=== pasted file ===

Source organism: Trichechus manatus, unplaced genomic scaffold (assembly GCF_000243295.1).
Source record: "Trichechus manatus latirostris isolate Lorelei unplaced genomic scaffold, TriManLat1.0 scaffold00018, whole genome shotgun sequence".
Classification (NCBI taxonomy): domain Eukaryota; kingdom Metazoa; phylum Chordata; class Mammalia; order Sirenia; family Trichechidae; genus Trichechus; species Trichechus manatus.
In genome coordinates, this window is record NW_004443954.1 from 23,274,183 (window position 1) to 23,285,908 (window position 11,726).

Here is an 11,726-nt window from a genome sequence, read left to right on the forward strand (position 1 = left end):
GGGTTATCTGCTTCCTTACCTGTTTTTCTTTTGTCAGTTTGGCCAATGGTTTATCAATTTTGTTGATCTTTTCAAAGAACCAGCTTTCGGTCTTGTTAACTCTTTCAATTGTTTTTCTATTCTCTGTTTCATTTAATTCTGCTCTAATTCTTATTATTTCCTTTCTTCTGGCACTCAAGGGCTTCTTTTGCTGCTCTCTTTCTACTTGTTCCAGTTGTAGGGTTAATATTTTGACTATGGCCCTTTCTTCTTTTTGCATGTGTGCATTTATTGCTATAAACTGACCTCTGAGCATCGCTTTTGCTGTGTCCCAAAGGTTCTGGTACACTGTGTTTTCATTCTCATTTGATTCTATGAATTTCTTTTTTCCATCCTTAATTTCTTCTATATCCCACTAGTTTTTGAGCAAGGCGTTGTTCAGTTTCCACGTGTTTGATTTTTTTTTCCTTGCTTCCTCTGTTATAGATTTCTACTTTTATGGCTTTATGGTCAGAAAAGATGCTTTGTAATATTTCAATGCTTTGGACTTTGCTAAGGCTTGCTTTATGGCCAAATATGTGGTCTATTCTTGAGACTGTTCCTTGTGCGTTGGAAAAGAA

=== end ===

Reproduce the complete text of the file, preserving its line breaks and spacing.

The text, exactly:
Source organism: Trichechus manatus, unplaced genomic scaffold (assembly GCF_000243295.1).
Source record: "Trichechus manatus latirostris isolate Lorelei unplaced genomic scaffold, TriManLat1.0 scaffold00018, whole genome shotgun sequence".
Classification (NCBI taxonomy): domain Eukaryota; kingdom Metazoa; phylum Chordata; class Mammalia; order Sirenia; family Trichechidae; genus Trichechus; species Trichechus manatus.
In genome coordinates, this window is record NW_004443954.1 from 23,274,183 (window position 1) to 23,285,908 (window position 11,726).

Here is an 11,726-nt window from a genome sequence, read left to right on the forward strand (position 1 = left end):
GGGTTATCTGCTTCCTTACCTGTTTTTCTTTTGTCAGTTTGGCCAATGGTTTATCAATTTTGTTGATCTTTTCAAAGAACCAGCTTTCGGTCTTGTTAACTCTTTCAATTGTTTTTCTATTCTCTGTTTCATTTAATTCTGCTCTAATTCTTATTATTTCCTTTCTTCTGGCACTCAAGGGCTTCTTTTGCTGCTCTCTTTCTACTTGTTCCAGTTGTAGGGTTAATATTTTGACTATGGCCCTTTCTTCTTTTTGCATGTGTGCATTTATTGCTATAAACTGACCTCTGAGCATCGCTTTTGCTGTGTCCCAAAGGTTCTGGTACACTGTGTTTTCATTCTCATTTGATTCTATGAATTTCTTTTTTCCATCCTTAATTTCTTCTATATCCCACTAGTTTTTGAGCAAGGCGTTGTTCAGTTTCCACGTGTTTGATTTTTTTTTCCTTGCTTCCTCTGTTATAGATTTCTACTTTTATGGCTTTATGGTCAGAAAAGATGCTTTGTAATATTTCAATGCTTTGGACTTTGCTAAGGCTTGCTTTATGGCCAAATATGTGGTCTATTCTTGAGACTGTTCCTTGTGCGTTGGAAAAGAA